One day, Emily gets a balloon but by the end of the afternoon, the balloon is no longer just a plaything… Emily and the balloon are friends. So when the balloon blows away, what will poor little Emily do?
Sweet, compelling and seductively simple, Emily’s Balloon explores the wonders of discovery and the joys of friendship through the medium of words and pictures.
A classic in the making…
(Chronicle Books, paperback, £5.99)
Age 2 plus:
Detective McWoof and the Great Poodle Doodler Mystery by Timothy Knapman and Holly Clifton-Brown
Children’s wordsmith Timothy Knapman works more of his animal magic in a brilliant new picture book brimming with daft dogs and harebrained humour.
Stealing the show are top dogs Detective McWoof, a pooch that’s a sleuth for the truth, and his dog-eared assistant Wanda who helps keep her boss on track.
Detective McWoof likes to think he’s a great detective, always sniffing out cases to solve, but he has a tendency to miss the most obvious clues. It’s a good job Wanda can keep him scampering in the right direction as they attempt to solve the mystery of the missing Poodle Doodler. Together they leave no case unsolved, and no bone unchewed!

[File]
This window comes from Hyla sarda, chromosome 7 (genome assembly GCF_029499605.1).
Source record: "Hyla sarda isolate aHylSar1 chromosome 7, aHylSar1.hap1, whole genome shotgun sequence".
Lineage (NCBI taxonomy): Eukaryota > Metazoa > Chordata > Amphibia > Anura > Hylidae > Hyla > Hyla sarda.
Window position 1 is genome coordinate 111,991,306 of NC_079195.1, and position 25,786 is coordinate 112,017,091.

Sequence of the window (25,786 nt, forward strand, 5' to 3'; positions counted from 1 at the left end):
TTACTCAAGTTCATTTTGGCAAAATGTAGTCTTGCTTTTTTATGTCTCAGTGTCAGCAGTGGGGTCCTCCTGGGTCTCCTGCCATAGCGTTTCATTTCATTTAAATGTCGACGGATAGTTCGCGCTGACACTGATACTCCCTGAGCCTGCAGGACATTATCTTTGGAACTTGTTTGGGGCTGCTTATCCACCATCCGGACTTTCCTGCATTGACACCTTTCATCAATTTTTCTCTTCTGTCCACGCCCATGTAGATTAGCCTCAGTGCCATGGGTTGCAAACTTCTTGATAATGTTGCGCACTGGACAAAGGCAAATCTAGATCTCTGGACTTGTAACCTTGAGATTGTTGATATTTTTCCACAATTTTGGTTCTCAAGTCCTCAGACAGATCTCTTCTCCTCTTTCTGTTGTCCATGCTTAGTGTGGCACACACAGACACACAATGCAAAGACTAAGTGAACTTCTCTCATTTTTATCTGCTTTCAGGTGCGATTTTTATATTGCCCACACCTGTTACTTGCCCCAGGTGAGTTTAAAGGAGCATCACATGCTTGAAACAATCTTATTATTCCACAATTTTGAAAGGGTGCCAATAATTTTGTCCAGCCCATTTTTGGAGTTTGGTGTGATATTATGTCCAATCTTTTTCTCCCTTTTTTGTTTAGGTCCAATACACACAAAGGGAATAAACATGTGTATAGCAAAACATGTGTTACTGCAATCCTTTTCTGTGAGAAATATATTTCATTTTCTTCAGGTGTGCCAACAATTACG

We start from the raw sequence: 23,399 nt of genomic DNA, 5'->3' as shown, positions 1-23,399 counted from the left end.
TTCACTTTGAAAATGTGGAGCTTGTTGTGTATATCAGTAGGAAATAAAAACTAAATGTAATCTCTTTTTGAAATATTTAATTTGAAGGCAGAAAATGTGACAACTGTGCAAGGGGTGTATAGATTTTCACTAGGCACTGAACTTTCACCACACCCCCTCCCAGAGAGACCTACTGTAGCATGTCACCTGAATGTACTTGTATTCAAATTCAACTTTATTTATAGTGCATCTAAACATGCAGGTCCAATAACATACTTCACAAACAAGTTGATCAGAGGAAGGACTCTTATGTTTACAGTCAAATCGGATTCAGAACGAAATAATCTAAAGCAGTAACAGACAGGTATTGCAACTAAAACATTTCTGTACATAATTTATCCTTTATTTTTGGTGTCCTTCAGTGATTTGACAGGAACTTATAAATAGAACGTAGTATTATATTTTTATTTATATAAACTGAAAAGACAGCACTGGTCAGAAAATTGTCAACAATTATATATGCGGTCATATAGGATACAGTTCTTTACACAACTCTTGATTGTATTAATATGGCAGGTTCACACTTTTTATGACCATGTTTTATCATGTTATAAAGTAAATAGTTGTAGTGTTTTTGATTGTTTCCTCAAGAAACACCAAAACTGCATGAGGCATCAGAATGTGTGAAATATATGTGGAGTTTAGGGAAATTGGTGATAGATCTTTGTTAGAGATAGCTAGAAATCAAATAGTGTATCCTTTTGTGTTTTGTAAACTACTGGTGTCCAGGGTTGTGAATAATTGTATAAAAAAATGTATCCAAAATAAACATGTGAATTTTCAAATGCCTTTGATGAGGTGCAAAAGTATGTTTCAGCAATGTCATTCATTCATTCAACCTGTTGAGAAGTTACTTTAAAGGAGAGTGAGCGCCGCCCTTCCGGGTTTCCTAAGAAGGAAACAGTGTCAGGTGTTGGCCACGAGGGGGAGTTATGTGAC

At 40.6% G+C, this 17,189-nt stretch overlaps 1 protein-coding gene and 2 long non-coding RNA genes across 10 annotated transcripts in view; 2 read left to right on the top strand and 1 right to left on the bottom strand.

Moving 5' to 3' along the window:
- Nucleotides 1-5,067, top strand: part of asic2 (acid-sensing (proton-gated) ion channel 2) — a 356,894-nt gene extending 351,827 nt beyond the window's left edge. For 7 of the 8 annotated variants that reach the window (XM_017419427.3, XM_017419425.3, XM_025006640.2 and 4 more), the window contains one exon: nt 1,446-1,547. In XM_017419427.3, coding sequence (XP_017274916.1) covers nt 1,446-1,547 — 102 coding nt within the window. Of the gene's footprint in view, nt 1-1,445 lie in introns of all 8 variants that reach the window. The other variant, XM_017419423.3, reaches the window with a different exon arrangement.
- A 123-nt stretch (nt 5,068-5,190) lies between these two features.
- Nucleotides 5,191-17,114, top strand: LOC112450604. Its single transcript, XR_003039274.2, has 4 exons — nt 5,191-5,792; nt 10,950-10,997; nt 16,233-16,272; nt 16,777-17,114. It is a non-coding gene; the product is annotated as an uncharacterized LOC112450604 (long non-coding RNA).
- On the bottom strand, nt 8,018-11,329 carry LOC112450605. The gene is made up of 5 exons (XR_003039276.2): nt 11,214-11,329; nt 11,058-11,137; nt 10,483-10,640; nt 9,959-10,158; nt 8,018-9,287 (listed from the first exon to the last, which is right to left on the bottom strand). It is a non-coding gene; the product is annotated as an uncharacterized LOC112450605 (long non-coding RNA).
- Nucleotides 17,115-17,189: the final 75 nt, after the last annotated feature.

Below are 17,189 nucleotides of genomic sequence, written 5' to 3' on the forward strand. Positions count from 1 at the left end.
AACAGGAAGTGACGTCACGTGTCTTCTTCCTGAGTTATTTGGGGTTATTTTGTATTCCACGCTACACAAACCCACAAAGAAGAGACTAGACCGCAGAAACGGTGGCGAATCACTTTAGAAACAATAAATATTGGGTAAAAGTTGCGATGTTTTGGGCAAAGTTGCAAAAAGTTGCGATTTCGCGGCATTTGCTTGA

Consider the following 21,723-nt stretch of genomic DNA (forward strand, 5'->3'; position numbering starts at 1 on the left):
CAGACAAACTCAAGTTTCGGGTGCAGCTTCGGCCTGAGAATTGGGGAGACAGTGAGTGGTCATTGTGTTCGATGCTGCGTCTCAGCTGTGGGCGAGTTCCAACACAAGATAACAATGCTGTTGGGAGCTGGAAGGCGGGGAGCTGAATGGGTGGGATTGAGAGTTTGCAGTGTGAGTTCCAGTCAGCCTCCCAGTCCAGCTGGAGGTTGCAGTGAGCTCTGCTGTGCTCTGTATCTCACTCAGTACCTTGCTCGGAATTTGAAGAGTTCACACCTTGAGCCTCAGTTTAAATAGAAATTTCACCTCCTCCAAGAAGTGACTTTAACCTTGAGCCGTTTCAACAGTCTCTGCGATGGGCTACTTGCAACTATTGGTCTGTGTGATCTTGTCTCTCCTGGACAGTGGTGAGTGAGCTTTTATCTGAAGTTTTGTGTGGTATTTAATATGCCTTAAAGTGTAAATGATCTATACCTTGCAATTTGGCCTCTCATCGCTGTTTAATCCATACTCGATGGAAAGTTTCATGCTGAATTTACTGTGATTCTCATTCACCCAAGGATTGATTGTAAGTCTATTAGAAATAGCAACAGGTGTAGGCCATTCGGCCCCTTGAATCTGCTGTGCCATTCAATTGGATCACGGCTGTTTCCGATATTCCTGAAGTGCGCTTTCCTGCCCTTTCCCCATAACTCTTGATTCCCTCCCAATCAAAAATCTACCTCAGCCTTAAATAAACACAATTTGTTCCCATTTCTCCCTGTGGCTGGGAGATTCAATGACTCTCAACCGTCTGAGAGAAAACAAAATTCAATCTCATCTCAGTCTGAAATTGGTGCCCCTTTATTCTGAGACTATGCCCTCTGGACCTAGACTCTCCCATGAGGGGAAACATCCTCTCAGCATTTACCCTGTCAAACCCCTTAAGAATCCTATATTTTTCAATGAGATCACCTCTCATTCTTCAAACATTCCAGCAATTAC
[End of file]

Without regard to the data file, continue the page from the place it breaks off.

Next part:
A merry mix of Inspector Clouseau and Philip Marlowe, Detective McWoof conjures up slapstick humour on every page and children will love helping the dynamic detective duo solve the intriguing clues and linking them to the mystery at the end of the book.
Holly Clifton-Brown brings Knapman’s fun-filled story to life with her gallery of characterful canines and action-packed illustrations.
An inventive early introduction to detective stories…
(OUP, paperback, £6.99)
Age 2 plus:
The Me Me Me’s, Angry Me by Annabelle Neilson and Astro
Meet the Me Me Me’s, a unique collection of quirky characters who explore the ups and downs of emotions that every child – and every parent – can recognise.
This imaginative and intelligent series comes from Fat Fox, a new and independent publishing company which aims to provide enthralling stories for every child, aged from three to 14, regardless of their background.
The adventurous Me Me Me tales offer excitement, fun and a gentle but informative understanding of the different emotions we experience in the most imaginative way.